- Taste Test: These People Have Never Eaten A Big Mac
- Nexus Phones Were For Android Enthusiasts, But Pixel Is For Everyone
- Meet Switch: Nintendo's Crazy-Arse New Console
- Re-Watch The Explosive Final US Presidential Debate Here
- Windows Update Ruins Lives
- Lovehacker: How Can I Find A Date In A New City?
One of the drawbacks of Microsoft’s Hotmail replacement Outlook.com was that if you wanted to use something other than its web interface, email clients could only access messages using POP3 or Microsoft’s EAS protocol. A lot more devices and services use IMAP, and now so does Outlook.com.
Google adds another opt-in feature to its roster of Gmail Labs experiments: Advanced IMAP Controls, a way to selectively decided which of your Gmail labels are available to your IMAP client plus other tweaks. With the new feature enabled, go to the Labels tab under your Gmail account’s Settings area to select and de-select “Show in IMAP” on a per-label basis. Google describes a few other “obscure” IMAP features you can configure, as well.
Editor: Being digital vagabonds without an Exchange server, we Lifehacker writers use online apps like Gmail and Google Calendar to get things done. But can an Outlook user make the switch without losing out? Guest contributor Jared Goralnick’s here today to take a look. Gmail launched in 2004 and has matured each year, but Microsoft Outlook (with Exchange) is still the most popular tool for accessing email. Comparing the two side by side, is it time to jump ship from either platform? Let’s find out.
If you’ve set up IMAP access to Gmail in Outlook, you may have noticed that using flags in Outlook and stars in Gmail creates a duplicate set of tasks in your sidebar. The How-To Geek shows you how to fix that distraction, using a little creative filtering. The trick can be extended to multiple email accounts, and whether you bring Gmail into your All Mail folder or not. Hit the link for the Geek’s helpful run-through. Prevent Outlook with Gmail IMAP from Showing Duplicate Tasks in the To-Do Bar [The How-To Geek]
Managing the daily onslaught of incoming email with filing systems, keyboard shortcuts, and batch processing will only get you so far. When a flurry of new email snows you in within an hour of every inbox sweep, it’s time to dig in and get to the source of your email traffic. You’ve accumulated a sizable email archive over the years, and a new breed of analysis tool can extract meaningful statistics from that data to help you conquer email overload. Who sent you the most email messages last year? What hour of the day do you receive the most new messages? Which of all the mailing lists you’re on are the most active? A new command line tool called Mail Trends works with Gmail over IMAP and can give you all that information and more.
All platforms: Normally we don’t feature individual widgets that require downloading a separate engine to run them, but the Informer Yahoo Widget might be worth the effort. Place system monitoring tools right on your desktop with Informer, like Wi-Fi signal strength, system uptime, and disk use. Keep tabs on your favourite web site feeds and inboxes with RSS and email notifications for Yahoo Mail, Gmail, and any other POP or IMAP account. Add shortcuts to local folders, favourite web sites and images as well with Informer. Check out Cybernet News’ walkthrough of what you can do with this full-featured widget, which is a free download for Mac or Windows and requires the Yahoo Widget Engine to run.Informer [Yahoo! Widgets via Cybernet News]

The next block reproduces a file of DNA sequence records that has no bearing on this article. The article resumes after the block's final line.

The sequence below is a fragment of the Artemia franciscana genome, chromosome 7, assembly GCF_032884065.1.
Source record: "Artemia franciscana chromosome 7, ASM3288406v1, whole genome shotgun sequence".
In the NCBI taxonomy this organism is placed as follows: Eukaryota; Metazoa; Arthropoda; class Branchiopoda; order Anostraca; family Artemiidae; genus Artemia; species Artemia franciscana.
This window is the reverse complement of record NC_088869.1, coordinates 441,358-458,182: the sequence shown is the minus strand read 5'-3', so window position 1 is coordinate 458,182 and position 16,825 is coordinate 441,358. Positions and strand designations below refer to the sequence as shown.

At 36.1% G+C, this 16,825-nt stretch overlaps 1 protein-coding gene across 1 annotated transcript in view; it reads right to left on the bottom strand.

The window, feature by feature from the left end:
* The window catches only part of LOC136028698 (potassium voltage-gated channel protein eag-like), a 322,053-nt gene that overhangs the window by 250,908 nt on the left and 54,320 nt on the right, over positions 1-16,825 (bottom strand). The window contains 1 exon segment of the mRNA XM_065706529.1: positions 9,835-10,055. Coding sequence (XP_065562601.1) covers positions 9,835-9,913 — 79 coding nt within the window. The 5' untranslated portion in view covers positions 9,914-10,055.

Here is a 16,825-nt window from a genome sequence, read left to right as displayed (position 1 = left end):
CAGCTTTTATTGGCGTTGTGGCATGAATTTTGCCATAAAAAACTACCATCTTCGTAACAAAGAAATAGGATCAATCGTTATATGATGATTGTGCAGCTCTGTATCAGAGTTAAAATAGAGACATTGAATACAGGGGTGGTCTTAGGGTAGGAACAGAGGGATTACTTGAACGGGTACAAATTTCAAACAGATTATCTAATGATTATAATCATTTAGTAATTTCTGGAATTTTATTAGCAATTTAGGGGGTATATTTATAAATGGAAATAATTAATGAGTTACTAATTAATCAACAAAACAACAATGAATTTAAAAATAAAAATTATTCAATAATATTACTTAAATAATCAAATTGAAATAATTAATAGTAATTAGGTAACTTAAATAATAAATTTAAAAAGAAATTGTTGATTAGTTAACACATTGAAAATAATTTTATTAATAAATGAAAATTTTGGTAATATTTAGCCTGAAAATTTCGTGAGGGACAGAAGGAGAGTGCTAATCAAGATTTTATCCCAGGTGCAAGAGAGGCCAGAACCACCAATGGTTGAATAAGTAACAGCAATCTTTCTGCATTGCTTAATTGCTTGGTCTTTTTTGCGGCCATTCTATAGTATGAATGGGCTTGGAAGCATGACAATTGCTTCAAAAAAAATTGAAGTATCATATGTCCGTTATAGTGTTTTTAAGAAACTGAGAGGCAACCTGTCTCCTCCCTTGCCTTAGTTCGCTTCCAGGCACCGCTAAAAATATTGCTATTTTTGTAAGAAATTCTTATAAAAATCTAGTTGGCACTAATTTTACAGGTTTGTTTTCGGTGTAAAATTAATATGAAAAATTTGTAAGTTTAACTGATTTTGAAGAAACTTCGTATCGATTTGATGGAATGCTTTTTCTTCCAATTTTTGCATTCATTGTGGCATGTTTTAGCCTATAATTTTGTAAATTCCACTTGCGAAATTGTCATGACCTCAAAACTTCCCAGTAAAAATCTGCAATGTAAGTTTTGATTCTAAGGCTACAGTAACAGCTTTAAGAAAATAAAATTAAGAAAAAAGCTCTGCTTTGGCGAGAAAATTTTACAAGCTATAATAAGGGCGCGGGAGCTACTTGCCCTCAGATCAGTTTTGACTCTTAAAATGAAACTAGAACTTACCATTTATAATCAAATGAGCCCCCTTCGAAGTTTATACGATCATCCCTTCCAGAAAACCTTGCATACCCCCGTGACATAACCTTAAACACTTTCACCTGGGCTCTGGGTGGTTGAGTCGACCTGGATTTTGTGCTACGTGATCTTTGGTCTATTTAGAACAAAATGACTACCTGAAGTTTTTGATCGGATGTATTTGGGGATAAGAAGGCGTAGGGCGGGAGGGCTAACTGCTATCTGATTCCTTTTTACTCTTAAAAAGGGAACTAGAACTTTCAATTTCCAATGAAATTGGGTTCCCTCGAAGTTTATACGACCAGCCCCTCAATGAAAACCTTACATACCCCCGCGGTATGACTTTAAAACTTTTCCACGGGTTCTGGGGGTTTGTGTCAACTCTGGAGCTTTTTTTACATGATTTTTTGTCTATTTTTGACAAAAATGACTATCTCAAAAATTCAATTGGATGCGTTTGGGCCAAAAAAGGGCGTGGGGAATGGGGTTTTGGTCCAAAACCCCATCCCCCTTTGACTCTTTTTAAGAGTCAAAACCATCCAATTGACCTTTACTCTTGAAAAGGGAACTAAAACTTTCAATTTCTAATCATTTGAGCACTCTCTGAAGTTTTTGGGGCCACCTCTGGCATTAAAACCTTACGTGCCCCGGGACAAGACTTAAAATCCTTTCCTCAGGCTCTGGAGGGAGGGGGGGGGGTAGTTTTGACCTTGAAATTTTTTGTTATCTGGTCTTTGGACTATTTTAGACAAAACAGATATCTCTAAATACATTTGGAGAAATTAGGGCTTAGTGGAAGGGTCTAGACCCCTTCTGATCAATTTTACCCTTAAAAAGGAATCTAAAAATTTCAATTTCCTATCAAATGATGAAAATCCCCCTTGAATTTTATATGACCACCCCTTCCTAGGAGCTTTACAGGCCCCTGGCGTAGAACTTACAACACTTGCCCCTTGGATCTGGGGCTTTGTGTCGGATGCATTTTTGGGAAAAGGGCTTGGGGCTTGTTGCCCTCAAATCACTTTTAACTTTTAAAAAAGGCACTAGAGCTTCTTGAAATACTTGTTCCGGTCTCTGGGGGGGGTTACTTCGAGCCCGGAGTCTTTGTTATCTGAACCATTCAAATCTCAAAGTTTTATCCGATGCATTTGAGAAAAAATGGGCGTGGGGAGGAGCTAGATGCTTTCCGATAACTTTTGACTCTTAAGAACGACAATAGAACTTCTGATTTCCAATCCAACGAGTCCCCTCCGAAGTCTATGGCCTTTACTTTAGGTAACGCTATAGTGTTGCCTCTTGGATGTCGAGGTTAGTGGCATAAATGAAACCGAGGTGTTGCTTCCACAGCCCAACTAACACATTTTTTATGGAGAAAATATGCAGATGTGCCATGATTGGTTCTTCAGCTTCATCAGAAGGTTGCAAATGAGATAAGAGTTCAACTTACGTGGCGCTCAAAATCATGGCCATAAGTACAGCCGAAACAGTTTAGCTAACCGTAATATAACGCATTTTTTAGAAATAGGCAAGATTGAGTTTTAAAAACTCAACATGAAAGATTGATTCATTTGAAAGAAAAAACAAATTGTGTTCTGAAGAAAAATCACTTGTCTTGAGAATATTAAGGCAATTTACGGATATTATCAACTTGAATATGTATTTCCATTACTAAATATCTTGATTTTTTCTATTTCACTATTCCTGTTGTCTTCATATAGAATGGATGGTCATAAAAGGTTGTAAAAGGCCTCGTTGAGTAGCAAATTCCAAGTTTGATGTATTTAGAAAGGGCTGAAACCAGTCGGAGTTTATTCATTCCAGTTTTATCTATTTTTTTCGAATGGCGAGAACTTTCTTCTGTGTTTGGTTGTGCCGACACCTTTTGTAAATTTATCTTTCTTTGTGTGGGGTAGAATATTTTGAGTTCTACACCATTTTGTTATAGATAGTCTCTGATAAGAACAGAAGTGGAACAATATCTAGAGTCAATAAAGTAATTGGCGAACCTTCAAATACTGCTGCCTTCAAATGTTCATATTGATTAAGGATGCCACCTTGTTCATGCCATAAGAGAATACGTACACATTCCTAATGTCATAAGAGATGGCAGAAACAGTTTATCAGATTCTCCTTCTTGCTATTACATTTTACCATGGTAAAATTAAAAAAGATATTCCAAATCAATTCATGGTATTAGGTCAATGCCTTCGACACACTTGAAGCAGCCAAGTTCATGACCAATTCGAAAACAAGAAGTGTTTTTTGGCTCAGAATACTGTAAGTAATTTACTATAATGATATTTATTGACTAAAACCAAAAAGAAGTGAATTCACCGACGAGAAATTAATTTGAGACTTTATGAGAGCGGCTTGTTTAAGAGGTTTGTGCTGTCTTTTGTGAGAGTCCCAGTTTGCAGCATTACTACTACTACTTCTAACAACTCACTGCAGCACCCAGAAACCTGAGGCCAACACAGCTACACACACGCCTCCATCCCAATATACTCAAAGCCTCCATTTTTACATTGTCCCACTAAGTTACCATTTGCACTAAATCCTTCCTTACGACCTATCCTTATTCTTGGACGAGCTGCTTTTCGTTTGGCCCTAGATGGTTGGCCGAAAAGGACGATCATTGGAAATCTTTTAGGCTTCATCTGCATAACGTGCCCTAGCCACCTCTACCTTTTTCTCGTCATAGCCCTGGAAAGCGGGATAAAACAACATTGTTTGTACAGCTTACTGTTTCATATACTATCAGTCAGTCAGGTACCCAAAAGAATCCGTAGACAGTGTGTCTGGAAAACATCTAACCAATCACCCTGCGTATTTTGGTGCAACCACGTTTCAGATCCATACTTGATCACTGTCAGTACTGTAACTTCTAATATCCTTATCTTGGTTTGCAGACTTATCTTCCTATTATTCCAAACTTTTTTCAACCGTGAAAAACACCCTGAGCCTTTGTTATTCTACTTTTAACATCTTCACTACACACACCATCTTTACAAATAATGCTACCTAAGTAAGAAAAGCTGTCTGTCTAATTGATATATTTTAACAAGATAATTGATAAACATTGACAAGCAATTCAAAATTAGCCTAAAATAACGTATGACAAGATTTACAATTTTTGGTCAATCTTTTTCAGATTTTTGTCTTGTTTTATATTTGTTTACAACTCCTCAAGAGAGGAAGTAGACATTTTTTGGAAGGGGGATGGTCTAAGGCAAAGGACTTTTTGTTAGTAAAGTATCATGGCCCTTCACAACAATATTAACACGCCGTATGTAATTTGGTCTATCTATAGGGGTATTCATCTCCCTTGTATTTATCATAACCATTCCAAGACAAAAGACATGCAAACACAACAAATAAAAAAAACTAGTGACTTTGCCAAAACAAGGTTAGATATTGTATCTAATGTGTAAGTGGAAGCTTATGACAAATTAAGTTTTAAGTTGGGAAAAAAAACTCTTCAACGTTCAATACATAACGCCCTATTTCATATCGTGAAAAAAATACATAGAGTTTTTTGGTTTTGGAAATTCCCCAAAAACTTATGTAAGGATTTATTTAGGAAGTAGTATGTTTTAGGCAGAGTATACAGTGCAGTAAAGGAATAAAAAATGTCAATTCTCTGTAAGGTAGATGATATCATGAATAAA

Firefox only: Somewhere between web-based email and a standalone desktop client there’s Simple Mail, a Firefox extension that embeds an email client right inside a Firefox tab. Manage all your messages in Simple Mail, which can notify you of new incoming messages at a rate you define for any number of POP or IMAP email accounts. Simple Mail lists your messages in a familiar three-paned view where you can read, compose, and send messages, as well as maintain an address book. I had trouble getting Simple Mail to work with Gmail and IMAP in Firefox 3 on the Mac, but all went well in Firefox 2/Windows, so Mac users, proceed with caution. Simple Mail is missing features you’d expect in a full-blown client—in fact, I couldn’t get it to see the folders on Gmail’s IMAP server. However, it does give you that desktop feel without having to run or switch to a separate application. Simple Mail is a free download for Firefox only. Thanks, Masa! Simple Mail [Firefox Add-ons]
A Lifehacker reader in the Army reserves says the military is transitioning from POP to IMAP email access, so he wants to know how he can continue to use Gmail instead of the Army’s limited-space solution. Support our troops! Get the full story after the jump and offer up any solutions you might have for getting IMAP mail into Gmail.